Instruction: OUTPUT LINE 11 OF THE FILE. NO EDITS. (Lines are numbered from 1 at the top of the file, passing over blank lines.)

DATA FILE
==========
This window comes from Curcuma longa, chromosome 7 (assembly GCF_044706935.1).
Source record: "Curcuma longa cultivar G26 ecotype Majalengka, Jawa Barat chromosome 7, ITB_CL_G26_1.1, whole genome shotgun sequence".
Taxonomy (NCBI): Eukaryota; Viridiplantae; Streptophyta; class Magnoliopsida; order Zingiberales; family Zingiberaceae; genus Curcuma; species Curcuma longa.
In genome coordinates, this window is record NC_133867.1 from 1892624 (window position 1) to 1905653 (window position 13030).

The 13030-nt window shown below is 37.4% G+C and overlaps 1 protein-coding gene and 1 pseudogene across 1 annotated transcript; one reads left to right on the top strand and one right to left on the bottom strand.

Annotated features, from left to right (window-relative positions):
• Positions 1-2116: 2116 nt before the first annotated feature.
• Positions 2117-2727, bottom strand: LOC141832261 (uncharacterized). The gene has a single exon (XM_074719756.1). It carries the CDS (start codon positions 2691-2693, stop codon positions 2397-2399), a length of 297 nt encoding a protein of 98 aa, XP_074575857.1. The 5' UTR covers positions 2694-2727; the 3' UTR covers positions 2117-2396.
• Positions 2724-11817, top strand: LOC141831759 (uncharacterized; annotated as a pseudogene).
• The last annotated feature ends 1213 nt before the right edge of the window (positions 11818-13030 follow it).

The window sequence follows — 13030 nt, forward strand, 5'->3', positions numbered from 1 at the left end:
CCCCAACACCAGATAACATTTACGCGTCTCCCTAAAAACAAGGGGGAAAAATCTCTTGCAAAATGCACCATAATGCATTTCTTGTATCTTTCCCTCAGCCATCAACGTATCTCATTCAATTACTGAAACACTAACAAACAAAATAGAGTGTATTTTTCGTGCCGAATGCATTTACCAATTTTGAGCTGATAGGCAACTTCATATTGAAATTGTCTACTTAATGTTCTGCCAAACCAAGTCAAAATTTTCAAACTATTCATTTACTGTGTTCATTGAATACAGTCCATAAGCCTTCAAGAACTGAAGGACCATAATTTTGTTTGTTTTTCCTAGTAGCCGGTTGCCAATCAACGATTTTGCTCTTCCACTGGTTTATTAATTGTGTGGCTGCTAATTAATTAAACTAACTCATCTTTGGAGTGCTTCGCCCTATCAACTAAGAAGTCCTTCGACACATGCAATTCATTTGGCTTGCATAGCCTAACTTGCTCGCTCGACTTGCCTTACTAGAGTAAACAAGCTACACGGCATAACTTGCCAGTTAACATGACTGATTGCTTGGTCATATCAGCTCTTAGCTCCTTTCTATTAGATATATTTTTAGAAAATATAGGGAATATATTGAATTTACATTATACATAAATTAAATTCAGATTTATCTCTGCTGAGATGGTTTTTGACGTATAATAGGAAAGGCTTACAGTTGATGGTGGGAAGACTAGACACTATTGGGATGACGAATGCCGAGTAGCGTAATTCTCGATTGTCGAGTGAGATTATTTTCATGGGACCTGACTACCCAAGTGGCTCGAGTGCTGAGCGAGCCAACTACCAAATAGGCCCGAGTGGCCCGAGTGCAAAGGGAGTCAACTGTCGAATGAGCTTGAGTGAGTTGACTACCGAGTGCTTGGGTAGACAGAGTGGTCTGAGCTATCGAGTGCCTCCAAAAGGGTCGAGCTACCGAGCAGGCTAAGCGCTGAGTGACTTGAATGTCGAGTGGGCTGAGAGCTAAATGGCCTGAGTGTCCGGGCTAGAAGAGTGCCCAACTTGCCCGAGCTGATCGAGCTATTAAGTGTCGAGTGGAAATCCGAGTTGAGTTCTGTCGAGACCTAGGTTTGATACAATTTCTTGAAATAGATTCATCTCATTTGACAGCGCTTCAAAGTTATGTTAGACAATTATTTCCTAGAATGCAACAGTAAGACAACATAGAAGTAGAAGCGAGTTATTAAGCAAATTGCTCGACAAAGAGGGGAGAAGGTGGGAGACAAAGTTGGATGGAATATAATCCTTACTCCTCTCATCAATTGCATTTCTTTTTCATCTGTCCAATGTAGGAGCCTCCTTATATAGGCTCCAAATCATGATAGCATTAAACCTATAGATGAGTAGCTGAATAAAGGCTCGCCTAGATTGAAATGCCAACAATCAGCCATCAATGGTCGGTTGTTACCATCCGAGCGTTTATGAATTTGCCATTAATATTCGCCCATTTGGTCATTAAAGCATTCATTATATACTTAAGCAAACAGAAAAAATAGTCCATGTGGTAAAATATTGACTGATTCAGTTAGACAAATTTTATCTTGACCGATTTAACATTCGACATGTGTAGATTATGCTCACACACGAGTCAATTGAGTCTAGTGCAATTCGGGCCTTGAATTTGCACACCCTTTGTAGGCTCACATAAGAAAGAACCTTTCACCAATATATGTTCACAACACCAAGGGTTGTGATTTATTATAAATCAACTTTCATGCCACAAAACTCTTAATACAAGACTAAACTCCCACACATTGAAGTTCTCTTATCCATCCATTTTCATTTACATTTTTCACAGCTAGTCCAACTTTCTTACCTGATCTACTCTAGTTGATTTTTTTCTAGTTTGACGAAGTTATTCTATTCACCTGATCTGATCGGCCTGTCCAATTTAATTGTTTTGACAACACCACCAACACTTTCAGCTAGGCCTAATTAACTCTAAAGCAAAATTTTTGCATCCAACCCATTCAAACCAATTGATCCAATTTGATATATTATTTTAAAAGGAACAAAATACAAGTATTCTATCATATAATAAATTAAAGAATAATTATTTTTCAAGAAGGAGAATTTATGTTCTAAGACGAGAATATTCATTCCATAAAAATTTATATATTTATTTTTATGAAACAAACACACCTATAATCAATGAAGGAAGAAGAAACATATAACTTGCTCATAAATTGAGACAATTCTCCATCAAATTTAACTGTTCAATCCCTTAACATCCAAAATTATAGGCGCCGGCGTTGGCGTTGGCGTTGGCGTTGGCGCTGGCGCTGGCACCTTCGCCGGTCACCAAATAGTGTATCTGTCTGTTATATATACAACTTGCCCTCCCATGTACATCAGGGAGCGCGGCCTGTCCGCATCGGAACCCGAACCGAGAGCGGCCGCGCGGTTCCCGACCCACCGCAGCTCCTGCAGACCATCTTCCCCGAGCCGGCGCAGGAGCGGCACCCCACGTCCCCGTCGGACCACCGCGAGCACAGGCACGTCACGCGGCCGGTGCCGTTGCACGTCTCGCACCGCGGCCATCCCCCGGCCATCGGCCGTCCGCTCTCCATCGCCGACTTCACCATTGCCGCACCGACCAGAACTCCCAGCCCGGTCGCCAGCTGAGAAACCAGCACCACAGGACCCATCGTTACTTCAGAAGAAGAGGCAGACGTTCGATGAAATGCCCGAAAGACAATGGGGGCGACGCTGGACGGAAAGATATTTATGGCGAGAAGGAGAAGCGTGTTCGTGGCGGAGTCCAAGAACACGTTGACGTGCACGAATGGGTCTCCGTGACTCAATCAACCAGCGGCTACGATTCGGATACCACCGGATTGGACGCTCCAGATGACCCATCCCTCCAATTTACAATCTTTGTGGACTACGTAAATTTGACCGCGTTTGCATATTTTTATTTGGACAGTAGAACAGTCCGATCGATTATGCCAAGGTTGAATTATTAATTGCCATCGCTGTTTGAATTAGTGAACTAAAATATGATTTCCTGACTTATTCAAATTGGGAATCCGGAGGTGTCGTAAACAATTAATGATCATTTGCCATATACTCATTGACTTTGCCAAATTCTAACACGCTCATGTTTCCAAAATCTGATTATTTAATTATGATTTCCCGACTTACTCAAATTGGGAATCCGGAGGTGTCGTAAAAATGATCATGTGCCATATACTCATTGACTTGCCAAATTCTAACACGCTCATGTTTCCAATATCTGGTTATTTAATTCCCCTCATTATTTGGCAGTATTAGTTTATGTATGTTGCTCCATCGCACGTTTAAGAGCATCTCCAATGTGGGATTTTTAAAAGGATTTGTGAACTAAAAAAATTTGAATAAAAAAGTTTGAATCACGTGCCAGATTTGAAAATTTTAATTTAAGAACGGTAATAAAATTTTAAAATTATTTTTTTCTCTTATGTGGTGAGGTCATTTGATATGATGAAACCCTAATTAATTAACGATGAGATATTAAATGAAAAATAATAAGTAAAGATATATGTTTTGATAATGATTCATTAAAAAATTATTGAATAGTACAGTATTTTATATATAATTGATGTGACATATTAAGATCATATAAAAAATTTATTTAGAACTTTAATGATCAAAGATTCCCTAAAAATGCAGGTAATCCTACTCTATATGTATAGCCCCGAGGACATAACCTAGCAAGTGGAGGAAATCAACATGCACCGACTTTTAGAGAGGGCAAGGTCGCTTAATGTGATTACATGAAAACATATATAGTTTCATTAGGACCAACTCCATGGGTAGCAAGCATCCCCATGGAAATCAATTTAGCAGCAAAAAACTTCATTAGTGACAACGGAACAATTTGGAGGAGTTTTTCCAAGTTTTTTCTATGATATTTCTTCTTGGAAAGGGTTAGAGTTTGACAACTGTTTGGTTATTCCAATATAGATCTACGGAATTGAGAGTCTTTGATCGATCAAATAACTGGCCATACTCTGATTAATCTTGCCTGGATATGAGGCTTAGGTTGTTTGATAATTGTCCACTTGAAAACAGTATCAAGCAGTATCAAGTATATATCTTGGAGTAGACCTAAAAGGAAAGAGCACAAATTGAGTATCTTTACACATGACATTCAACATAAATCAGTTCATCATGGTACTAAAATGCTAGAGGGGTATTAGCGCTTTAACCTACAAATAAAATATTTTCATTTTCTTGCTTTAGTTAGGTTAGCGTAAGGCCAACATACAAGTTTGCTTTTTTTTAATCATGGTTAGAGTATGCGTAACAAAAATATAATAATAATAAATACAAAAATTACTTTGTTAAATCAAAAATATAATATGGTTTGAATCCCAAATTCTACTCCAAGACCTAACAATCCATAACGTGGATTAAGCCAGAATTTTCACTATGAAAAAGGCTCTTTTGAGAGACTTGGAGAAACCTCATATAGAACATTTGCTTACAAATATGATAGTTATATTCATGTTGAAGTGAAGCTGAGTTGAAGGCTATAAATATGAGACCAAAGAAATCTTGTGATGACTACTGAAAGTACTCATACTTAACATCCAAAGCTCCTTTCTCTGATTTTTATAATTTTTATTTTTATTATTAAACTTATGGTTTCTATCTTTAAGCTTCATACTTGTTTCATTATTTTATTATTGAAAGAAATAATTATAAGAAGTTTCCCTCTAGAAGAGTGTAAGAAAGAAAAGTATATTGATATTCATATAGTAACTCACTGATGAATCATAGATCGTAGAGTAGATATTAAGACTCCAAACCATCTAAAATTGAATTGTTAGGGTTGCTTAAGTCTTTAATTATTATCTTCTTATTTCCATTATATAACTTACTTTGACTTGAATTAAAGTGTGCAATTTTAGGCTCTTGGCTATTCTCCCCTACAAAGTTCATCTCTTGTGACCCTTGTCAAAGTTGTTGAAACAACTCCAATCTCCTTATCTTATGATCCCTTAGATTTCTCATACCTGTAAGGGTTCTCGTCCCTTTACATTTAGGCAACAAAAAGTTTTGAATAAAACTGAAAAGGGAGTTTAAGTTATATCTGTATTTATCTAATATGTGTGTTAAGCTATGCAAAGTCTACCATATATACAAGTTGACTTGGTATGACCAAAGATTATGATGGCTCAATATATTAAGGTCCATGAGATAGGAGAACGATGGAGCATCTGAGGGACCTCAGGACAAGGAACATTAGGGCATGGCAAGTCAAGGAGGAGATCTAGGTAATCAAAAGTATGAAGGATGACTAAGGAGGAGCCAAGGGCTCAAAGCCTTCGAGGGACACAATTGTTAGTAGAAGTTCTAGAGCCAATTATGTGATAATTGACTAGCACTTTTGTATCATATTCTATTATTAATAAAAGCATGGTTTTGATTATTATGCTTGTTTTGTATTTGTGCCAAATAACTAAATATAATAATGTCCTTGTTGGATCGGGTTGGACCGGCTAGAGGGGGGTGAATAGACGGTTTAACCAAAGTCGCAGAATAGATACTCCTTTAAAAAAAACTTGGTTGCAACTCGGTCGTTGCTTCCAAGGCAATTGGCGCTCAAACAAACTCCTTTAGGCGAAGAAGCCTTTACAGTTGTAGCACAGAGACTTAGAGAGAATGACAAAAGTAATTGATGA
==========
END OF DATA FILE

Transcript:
The window sequence follows — 13030 nt, forward strand, 5'->3', positions numbered from 1 at the left end: